CBO: Fewer employers would offer insurance under Obamacare replacement

On March 13, the nonpartisan Congressional Budget Office (CBO) released its cost estimate of the effects of the proposed Affordable Care Act (ACA) repeal and replace legislation.

Deficits down, but number of uninsured up

According to the CBO and the Joint Committee on Taxation (JCT):

  • The legislation would reduce federal deficits by $337 billion from 2017 to 2026. That total consists of $323 billion in on-budget savings and $13 billion in off-budget savings. Outlays would be reduced by $1.2 trillion over the period, and revenue would be reduced by $900 billion.
  • The proposal would increase the number of uninsured Americans by 14 million in 2018. That number would rise to 21 million in 2020 and 24 million in 2026, stemming in large part from changes in Medicaid enrollment. By 2026, the CBO estimates that 52 million people would be uninsured, compared with 28 million who would lack insurance that year under the current law.

The CBO concludes that the increase in the number of uninsured would be “disproportionately larger among older people with lower income; in particular, people between 50 and 64 years old with income of less than 200 percent of the [federal poverty level] would make up a larger share of the uninsured.”

Market likely to remain stable

The market for individual (i.e., nongroup) insurance would “probably be stable in most areas under either current law or the legislation,” notes the report—meaning that insurers would participate in most areas of the country and premiums would not rise in an “unsustainable spiral.”

The CBO concludes that even though the proposed tax credits would be structured differently from the subsidies currently offered by the ACA and would generally be “less generous” for people currently receiving subsidies, the proposed changes would “lower average premiums enough to attract a sufficient number of relatively healthy people to stabilize the market.”

But there’s a caveat: The CBO predicts that as a result of the elimination of the individual mandate penalties, “nongroup enrollment in 2018 would be smaller than in 2017, and the average health status of enrollees would worsen.”

Premiums up in the short term but down in the long term

“The legislation would tend to increase average premiums in the nongroup market prior to 2020 and lower average premiums thereafter, relative to projections under current law,” says the CBO.

However, the effect is markedly different for individuals of different ages. Because the proposed legislation would allow insurers to charge older enrollees five times more for coverage (rather than three times more as under current law), premiums would be substantially reduced for young adults and substantially raised for older people.

Additionally, the first few years could be rocky. “Significant changes in nongroup subsidies and market rules would occur each year for the first three years following enactment, which might cause uncertainty for insurers in setting premiums,” the report notes.

Estimates are inherently uncertain

“The ways in which federal agencies, states, insurers, employers, individuals, doctors, hospitals, and other affected parties would respond to the changes made by the legislation are all difficult to predict,” says the CBO, “so the estimates in this report are uncertain. But [the] CBO and [the] JCT have endeavored to develop estimates that are in the middle of the distribution of potential outcomes.”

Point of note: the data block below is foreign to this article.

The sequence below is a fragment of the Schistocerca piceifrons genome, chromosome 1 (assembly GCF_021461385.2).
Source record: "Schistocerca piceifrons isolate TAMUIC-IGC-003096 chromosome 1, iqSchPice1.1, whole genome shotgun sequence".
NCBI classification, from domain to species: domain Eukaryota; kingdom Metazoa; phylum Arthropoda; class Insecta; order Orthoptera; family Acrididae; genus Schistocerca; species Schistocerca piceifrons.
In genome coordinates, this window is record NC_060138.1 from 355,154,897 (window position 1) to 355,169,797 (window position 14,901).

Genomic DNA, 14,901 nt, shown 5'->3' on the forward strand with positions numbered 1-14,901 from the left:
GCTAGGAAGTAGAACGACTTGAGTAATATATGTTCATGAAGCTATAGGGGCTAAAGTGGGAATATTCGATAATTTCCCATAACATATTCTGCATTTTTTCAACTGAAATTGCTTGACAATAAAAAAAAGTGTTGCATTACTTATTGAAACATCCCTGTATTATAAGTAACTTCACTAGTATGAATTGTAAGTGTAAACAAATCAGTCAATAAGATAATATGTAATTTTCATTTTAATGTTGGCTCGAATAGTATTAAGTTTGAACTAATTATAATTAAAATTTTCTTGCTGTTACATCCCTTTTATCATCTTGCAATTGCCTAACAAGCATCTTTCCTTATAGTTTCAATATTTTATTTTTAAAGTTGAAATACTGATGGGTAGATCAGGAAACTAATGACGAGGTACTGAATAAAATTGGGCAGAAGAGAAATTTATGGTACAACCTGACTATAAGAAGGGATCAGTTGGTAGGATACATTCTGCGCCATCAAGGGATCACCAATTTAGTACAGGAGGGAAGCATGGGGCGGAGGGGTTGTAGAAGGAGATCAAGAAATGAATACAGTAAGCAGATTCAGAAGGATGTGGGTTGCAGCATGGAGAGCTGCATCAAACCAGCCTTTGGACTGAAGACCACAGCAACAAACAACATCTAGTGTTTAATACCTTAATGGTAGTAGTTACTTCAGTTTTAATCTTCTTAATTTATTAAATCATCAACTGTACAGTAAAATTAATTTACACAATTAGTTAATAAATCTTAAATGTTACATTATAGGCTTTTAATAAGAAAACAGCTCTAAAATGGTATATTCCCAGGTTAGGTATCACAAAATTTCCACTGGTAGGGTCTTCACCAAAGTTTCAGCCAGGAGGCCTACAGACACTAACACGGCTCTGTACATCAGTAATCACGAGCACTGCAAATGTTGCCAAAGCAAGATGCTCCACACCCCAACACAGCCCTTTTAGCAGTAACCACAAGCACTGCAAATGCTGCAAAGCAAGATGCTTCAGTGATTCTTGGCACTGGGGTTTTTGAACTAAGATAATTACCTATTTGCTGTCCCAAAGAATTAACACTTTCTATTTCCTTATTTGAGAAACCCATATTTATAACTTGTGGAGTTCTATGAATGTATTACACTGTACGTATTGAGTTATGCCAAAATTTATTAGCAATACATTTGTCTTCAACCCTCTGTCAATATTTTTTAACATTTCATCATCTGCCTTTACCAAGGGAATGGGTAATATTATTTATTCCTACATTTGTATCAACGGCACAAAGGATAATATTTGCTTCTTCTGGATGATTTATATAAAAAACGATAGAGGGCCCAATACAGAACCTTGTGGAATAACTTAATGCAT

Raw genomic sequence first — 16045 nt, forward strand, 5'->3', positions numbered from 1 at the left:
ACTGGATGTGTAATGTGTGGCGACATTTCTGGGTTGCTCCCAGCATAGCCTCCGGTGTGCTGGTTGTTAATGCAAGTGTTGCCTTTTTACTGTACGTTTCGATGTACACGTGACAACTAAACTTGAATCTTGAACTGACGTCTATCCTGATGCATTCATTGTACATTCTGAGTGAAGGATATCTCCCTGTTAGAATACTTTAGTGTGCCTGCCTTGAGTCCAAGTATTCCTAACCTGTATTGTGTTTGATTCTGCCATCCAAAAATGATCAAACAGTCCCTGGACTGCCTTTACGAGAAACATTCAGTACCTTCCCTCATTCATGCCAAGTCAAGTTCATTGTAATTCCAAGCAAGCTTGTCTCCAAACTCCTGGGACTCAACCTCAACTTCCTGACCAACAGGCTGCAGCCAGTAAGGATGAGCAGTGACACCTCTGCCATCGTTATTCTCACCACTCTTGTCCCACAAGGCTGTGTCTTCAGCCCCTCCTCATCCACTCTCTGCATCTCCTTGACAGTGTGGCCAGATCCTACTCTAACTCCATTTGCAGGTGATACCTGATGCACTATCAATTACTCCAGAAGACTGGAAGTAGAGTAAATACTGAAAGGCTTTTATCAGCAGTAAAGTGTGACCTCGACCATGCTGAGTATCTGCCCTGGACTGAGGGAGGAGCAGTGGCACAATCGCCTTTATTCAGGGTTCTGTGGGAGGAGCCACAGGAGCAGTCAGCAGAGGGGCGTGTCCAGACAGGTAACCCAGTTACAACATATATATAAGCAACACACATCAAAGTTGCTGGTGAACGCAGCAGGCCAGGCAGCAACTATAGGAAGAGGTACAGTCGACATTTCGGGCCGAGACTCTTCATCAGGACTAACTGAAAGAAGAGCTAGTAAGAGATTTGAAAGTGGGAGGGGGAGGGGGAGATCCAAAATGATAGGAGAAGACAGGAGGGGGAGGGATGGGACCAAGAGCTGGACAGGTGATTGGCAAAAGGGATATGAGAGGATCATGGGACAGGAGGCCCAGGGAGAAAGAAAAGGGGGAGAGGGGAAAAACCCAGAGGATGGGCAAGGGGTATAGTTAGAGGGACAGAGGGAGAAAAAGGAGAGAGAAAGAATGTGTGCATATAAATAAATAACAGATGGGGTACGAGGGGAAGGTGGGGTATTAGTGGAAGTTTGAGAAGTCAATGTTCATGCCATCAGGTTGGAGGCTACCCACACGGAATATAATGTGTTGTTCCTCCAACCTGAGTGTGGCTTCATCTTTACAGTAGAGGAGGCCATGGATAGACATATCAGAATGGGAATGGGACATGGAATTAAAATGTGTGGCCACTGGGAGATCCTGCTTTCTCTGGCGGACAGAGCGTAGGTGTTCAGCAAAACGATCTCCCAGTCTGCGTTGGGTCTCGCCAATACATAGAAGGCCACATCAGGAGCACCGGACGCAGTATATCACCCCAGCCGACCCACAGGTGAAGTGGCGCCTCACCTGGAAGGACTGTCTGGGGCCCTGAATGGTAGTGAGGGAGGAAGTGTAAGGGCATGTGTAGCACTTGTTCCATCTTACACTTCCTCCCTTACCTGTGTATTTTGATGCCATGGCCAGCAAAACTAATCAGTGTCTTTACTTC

Effect on employers

What does all this mean for employers?

Because of the elimination of the employer mandate, the CBO predicts that over time, fewer employers would offer health insurance.

Additionally, tax credits for individuals who lack offers of employment-based insurance would be available to individuals with a broader range of incomes than the current tax credits are, a change “that could make nongroup coverage more attractive to a larger share of employees.”

“Consequently, in [the] CBO and [the] JCT’s estimation, some employers would choose not to offer coverage and instead increase other forms of compensation in the belief that nongroup insurance was a close substitute for employment-based coverage for their employees.”

However, the CBO says the average subsidy would be smaller under the proposal than under current law and would grow more slowly than healthcare costs over time. Also, employment-based coverage would generally continue to cover a larger share of enrollees’ expenses than nongroup coverage would, and comparison shopping would likely become more difficult.

For those reasons, “[The] CBO and [the] JCT expect that businesses that decided not to offer insurance coverage under the legislation would have, on average, younger and higher-income workforces than businesses that choose not to offer insurance under current law.”

It’s also important to remember that nondiscrimination requirements in the tax code would still apply to self-funded plans. So a company that wanted to offer health insurance only to, for example, highly paid executives would be out of luck; it would have to offer health insurance to the rest of its workforce as well.

Don’t forget about the dreaded Cadillac tax

Finally, the legislation assumes that the Cadillac tax—the 40 percent excise tax on certain employer-sponsored plans—would stick around and go into effect on January 1, 2025.

If that happens, employers and employer-sponsored plans will be greatly affected—presumably in a negative fashion. If the Cadillac tax is ultimately repealed, however, an alternate source of revenue will be necessary to fund the healthcare reforms retained by the proposed legislation (e.g., dependent coverage to age 26 and the elimination of coverage exclusions based on preexisting conditions). It is not yet clear whether the costs would be borne by employers, individual taxpayers, or both.